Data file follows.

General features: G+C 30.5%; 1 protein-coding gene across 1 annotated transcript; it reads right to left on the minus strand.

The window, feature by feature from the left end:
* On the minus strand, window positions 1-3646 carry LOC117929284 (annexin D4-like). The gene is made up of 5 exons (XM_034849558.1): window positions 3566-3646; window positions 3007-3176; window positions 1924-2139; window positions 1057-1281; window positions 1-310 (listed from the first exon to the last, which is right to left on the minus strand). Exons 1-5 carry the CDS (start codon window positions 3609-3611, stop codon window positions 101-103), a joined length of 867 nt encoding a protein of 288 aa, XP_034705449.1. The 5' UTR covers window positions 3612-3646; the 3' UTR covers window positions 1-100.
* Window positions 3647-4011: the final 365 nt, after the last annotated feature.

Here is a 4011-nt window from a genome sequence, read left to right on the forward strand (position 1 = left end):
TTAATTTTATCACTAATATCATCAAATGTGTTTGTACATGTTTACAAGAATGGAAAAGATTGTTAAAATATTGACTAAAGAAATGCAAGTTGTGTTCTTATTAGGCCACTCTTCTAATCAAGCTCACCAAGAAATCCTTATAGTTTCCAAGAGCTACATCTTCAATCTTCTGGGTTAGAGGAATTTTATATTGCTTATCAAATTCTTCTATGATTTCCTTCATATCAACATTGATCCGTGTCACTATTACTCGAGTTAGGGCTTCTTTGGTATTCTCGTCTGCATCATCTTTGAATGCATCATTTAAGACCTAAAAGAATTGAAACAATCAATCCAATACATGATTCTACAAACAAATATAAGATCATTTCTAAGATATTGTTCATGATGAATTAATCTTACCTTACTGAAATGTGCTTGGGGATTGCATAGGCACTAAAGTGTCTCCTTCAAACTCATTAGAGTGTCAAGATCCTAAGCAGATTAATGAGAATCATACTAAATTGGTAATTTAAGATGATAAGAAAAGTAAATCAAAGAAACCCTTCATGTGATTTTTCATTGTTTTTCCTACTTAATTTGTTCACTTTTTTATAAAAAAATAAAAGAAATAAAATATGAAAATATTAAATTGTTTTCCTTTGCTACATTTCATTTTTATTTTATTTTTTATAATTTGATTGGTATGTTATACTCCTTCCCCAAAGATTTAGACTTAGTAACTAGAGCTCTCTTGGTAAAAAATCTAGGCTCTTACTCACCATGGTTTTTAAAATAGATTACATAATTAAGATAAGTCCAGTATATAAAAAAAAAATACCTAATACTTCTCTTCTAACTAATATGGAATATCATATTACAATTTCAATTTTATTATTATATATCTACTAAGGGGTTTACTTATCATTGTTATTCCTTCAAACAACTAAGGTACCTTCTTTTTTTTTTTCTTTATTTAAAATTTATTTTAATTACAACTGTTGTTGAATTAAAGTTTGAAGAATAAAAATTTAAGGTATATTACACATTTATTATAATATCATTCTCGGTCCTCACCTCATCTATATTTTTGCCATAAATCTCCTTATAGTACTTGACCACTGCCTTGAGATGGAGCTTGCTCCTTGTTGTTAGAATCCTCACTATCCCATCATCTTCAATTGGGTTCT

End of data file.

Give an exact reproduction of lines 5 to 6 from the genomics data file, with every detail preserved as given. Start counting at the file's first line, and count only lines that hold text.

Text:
Here is a 4011-nt window from a genome sequence, read left to right on the forward strand (position 1 = left end):
TTAATTTTATCACTAATATCATCAAATGTGTTTGTACATGTTTACAAGAATGGAAAAGATTGTTAAAATATTGACTAAAGAAATGCAAGTTGTGTTCTTATTAGGCCACTCTTCTAATCAAGCTCACCAAGAAATCCTTATAGTTTCCAAGAGCTACATCTTCAATCTTCTGGGTTAGAGGAATTTTATATTGCTTATCAAATTCTTCTATGATTTCCTTCATATCAACATTGATCCGTGTCACTATTACTCGAGTTAGGGCTTCTTTGGTATTCTCGTCTGCATCATCTTTGAATGCATCATTTAAGACCTAAAAGAATTGAAACAATCAATCCAATACATGATTCTACAAACAAATATAAGATCATTTCTAAGATATTGTTCATGATGAATTAATCTTACCTTACTGAAATGTGCTTGGGGATTGCATAGGCACTAAAGTGTCTCCTTCAAACTCATTAGAGTGTCAAGATCCTAAGCAGATTAATGAGAATCATACTAAATTGGTAATTTAAGATGATAAGAAAAGTAAATCAAAGAAACCCTTCATGTGATTTTTCATTGTTTTTCCTACTTAATTTGTTCACTTTTTTATAAAAAAATAAAAGAAATAAAATATGAAAATATTAAATTGTTTTCCTTTGCTACATTTCATTTTTATTTTATTTTTTATAATTTGATTGGTATGTTATACTCCTTCCCCAAAGATTTAGACTTAGTAACTAGAGCTCTCTTGGTAAAAAATCTAGGCTCTTACTCACCATGGTTTTTAAAATAGATTACATAATTAAGATAAGTCCAGTATATAAAAAAAAAATACCTAATACTTCTCTTCTAACTAATATGGAATATCATATTACAATTTCAATTTTATTATTATATATCTACTAAGGGGTTTACTTATCATTGTTATTCCTTCAAACAACTAAGGTACCTTCTTTTTTTTTTTCTTTATTTAAAATTTATTTTAATTACAACTGTTGTTGAATTAAAGTTTGAAGAATAAAAATTTAAGGTATATTACACATTTATTATAATATCATTCTCGGTCCTCACCTCATCTATATTTTTGCCATAAATCTCCTTATAGTACTTGACCACTGCCTTGAGATGGAGCTTGCTCCTTGTTGTTAGAATCCTCACTATCCCATCATCTTCAATTGGGTTCT